North Carolina Should Give Fighting Dogs A Second Chance | Pit Bull Press | Positive Pit Bull News
Published On: Sat, Jul 14th, 2018

North Carolina Should Give Fighting Dogs A Second Chance

ORANGE COUNTY, North Carolina – Dogfighting is a felony in all 50 states because the blood sport… usually accompanied by heavy wagering… is cruel to dogs. Yet in North Carolina most dogs rescued from such operations face an even harsher fate. Those that show scars and wounds from fighting are deemed dangerous and usually euthanized.

Executing the victims is a paradox at the center of an Orange County dog fighting case that raises questions about whether the state’s law is too rigid and what options might be available to spare fighting dogs.

Orange County Animal Services has housed 30 dogs since March 2018 as evidence for a dog fighting and animal cruelty case. Eight of the 30 dogs will go on to be re-homed, 22 will be euthanized.

The case and its issues were described in a recent report by Christy Kuesel of The Durham Herald-Sun. The case began with a drug raid on a Rougemont property March 2. Authorities found 30 pit bulls as well as fighting pit and animal records.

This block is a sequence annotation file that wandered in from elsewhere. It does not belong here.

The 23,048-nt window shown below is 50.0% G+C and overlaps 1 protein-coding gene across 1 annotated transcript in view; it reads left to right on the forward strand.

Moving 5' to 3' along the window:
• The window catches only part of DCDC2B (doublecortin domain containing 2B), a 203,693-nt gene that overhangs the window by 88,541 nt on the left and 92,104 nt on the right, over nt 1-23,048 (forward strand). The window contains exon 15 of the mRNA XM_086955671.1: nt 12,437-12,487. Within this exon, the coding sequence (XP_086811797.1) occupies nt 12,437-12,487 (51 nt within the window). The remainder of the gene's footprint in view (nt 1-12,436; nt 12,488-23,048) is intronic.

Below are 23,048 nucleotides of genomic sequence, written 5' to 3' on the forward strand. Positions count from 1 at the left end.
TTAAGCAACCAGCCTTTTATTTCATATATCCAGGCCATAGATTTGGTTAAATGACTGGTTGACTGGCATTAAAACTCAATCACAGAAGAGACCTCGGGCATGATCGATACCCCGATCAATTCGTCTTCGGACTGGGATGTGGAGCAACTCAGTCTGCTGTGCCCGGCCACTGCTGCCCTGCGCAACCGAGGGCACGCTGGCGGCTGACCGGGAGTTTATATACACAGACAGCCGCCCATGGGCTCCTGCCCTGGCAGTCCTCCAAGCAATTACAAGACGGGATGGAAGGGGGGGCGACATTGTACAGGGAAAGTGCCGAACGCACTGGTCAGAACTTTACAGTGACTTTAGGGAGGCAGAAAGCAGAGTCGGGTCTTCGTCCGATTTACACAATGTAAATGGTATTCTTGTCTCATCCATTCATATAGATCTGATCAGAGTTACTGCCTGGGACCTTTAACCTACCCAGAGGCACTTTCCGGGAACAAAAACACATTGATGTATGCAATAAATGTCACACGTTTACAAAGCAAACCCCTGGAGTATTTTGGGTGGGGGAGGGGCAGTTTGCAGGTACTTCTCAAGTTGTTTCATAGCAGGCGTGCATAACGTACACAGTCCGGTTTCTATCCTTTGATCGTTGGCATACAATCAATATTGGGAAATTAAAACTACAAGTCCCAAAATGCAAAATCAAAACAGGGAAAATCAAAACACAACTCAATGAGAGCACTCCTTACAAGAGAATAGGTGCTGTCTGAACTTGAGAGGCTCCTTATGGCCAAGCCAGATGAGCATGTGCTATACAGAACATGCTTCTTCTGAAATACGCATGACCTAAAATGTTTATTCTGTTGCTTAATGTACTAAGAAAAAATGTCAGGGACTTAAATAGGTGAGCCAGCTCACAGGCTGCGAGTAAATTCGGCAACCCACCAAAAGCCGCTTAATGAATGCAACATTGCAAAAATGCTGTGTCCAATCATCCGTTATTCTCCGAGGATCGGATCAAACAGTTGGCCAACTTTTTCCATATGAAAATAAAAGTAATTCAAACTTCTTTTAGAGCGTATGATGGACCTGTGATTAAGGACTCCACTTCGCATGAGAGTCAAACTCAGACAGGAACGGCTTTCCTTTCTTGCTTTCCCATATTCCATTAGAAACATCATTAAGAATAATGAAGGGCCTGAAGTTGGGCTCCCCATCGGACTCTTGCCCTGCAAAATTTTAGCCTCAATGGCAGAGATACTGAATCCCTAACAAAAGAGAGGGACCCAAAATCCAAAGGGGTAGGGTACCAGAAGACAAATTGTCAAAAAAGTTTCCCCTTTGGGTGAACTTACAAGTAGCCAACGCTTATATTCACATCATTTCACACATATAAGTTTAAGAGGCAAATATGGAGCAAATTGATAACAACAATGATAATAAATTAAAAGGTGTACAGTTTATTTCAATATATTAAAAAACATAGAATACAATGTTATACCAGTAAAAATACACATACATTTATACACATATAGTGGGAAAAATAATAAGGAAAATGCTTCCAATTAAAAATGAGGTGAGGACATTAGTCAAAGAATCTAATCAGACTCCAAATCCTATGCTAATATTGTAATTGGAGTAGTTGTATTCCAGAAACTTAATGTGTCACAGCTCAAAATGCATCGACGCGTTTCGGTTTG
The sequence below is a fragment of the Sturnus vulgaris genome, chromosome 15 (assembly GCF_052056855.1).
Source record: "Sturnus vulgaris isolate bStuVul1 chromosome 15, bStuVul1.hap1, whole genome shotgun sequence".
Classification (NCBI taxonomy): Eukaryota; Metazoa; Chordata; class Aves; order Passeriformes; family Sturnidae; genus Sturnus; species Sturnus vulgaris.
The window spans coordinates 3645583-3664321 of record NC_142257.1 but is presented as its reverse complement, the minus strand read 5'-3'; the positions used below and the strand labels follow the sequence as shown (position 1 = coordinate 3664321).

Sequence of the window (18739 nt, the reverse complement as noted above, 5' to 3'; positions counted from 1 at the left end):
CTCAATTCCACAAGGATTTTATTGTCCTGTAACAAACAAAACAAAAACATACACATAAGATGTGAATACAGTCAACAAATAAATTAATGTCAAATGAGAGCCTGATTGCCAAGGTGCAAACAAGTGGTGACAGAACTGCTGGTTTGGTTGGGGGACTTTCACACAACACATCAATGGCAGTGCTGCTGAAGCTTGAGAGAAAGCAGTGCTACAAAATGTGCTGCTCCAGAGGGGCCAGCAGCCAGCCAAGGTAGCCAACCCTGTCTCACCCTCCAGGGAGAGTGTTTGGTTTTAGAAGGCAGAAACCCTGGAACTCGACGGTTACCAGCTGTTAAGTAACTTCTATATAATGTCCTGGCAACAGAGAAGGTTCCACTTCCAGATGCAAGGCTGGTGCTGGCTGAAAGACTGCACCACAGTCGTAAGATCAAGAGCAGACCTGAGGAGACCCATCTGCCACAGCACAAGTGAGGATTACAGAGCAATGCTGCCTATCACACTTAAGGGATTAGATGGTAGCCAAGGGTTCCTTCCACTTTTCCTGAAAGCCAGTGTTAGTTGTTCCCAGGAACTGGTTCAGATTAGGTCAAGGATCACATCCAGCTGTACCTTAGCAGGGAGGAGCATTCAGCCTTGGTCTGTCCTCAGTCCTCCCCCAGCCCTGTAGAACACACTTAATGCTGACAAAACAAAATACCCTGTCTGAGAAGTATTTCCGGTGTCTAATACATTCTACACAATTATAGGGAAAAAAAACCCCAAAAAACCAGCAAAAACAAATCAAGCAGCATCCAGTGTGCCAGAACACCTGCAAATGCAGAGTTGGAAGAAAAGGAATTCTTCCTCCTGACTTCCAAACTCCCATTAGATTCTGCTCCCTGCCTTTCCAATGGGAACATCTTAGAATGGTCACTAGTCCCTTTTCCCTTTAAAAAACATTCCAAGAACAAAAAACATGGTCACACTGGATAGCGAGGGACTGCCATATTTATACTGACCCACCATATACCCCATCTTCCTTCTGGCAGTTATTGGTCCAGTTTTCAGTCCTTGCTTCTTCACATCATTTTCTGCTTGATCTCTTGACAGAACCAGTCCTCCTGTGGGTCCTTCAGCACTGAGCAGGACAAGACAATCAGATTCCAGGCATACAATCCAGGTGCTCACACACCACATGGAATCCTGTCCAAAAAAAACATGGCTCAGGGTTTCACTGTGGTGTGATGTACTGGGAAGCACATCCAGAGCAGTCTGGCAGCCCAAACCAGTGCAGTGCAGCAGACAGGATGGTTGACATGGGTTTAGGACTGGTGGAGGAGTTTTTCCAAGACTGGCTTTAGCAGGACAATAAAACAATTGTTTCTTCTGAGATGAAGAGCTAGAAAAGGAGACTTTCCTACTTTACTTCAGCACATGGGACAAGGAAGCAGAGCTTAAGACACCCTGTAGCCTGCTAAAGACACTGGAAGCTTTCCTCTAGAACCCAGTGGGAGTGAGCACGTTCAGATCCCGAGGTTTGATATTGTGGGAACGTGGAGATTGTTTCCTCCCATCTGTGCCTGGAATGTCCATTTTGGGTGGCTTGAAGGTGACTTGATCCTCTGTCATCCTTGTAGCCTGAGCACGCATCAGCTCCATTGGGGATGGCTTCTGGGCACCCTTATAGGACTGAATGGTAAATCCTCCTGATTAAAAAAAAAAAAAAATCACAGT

Under state law, all the fighting dogs are deemed “dangerous dogs” and subject to being euthanized. But municipal and county governments are free to adopt their own programs for controlling dangerous dogs. That’s what happened in this case.

Orange County authorities have gone to great lengths to prosecute dogfighting and provide a second chance for some of the dogs involved in the Crew case. State lawmaker should do the same. State lawmakers should study the extent of dogfighting in North Carolina — one of the top states for this vicious activity. Then they should assess what can be done to end dogfighting without ending the lives of its victims.

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